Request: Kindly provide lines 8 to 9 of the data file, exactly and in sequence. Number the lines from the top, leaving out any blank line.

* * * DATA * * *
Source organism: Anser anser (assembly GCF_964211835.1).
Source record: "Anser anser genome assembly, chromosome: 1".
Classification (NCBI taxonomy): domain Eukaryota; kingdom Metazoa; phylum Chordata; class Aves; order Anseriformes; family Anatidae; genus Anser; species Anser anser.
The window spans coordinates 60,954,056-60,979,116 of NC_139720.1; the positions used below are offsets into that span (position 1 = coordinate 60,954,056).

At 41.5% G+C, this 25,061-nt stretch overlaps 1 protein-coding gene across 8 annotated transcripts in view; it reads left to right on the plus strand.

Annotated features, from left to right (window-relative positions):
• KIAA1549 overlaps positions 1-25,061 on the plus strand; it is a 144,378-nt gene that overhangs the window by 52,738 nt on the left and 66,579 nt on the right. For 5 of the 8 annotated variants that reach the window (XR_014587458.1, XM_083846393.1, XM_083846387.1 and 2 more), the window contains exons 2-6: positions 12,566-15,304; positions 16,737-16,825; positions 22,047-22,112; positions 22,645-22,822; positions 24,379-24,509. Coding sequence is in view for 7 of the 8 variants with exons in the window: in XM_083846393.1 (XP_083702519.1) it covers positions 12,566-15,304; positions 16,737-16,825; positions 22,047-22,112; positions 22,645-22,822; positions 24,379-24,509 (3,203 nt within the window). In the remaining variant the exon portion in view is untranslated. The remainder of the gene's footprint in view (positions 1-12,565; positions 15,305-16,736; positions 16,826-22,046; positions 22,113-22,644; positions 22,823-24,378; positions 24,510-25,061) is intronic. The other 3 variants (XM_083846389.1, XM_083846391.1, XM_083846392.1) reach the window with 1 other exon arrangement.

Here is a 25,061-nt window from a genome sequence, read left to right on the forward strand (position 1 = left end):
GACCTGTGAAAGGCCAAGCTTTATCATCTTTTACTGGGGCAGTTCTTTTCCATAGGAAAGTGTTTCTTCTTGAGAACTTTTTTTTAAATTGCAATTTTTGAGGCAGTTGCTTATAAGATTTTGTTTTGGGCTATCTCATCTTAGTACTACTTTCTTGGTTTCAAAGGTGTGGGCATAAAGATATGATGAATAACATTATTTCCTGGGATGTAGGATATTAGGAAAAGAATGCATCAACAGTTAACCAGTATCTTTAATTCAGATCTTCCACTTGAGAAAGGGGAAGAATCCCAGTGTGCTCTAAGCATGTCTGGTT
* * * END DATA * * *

Here is a 25,061-nt window from a genome sequence, read left to right on the forward strand (position 1 = left end):
GACCTGTGAAAGGCCAAGCTTTATCATCTTTTACTGGGGCAGTTCTTTTCCATAGGAAAGTGTTTCTTCTTGAGAACTTTTTTTTAAATTGCAATTTTTGAGGCAGTTGCTTATAAGATTTTGTTTTGGGCTATCTCATCTTAGTACTACTTTCTTGGTTTCAAAGGTGTGGGCATAAAGATATGATGAATAACATTATTTCCTGGGATGTAGGATATTAGGAAAAGAATGCATCAACAGTTAACCAGTATCTTTAATTCAGATCTTCCACTTGAGAAAGGGGAAGAATCCCAGTGTGCTCTAAGCATGTCTGGTT